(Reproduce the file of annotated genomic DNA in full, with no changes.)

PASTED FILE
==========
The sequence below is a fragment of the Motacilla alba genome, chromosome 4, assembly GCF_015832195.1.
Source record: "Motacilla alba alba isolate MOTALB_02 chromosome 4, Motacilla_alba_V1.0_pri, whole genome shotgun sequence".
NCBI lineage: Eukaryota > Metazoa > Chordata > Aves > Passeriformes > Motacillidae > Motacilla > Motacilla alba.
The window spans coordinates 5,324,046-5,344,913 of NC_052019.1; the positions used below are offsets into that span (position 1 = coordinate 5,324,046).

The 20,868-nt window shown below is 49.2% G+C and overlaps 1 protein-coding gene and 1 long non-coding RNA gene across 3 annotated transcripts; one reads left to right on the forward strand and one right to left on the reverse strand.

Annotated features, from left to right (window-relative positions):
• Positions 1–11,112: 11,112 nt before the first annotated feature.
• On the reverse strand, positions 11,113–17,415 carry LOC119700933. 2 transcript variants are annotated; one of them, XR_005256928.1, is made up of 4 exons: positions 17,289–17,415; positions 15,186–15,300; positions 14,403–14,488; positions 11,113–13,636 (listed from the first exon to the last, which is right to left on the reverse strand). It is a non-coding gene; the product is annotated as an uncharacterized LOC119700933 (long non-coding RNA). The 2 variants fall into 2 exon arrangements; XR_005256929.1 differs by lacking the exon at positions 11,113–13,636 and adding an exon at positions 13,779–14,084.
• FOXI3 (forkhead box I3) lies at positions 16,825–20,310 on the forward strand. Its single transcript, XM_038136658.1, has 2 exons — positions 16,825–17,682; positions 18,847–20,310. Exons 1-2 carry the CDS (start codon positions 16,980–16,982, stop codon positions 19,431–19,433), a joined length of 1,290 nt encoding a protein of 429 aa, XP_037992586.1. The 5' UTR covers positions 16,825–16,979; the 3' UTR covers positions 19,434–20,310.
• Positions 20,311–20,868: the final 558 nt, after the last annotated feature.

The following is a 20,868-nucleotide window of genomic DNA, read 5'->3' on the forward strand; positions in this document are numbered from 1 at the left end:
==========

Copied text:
The sequence below is a fragment of the Motacilla alba genome, chromosome 4, assembly GCF_015832195.1.
Source record: "Motacilla alba alba isolate MOTALB_02 chromosome 4, Motacilla_alba_V1.0_pri, whole genome shotgun sequence".
NCBI lineage: Eukaryota > Metazoa > Chordata > Aves > Passeriformes > Motacillidae > Motacilla > Motacilla alba.
The window spans coordinates 5,324,046-5,344,913 of NC_052019.1; the positions used below are offsets into that span (position 1 = coordinate 5,324,046).

The 20,868-nt window shown below is 49.2% G+C and overlaps 1 protein-coding gene and 1 long non-coding RNA gene across 3 annotated transcripts; one reads left to right on the forward strand and one right to left on the reverse strand.

Annotated features, from left to right (window-relative positions):
• Positions 1–11,112: 11,112 nt before the first annotated feature.
• On the reverse strand, positions 11,113–17,415 carry LOC119700933. 2 transcript variants are annotated; one of them, XR_005256928.1, is made up of 4 exons: positions 17,289–17,415; positions 15,186–15,300; positions 14,403–14,488; positions 11,113–13,636 (listed from the first exon to the last, which is right to left on the reverse strand). It is a non-coding gene; the product is annotated as an uncharacterized LOC119700933 (long non-coding RNA). The 2 variants fall into 2 exon arrangements; XR_005256929.1 differs by lacking the exon at positions 11,113–13,636 and adding an exon at positions 13,779–14,084.
• FOXI3 (forkhead box I3) lies at positions 16,825–20,310 on the forward strand. Its single transcript, XM_038136658.1, has 2 exons — positions 16,825–17,682; positions 18,847–20,310. Exons 1-2 carry the CDS (start codon positions 16,980–16,982, stop codon positions 19,431–19,433), a joined length of 1,290 nt encoding a protein of 429 aa, XP_037992586.1. The 5' UTR covers positions 16,825–16,979; the 3' UTR covers positions 19,434–20,310.
• Positions 20,311–20,868: the final 558 nt, after the last annotated feature.

The following is a 20,868-nucleotide window of genomic DNA, read 5'->3' on the forward strand; positions in this document are numbered from 1 at the left end: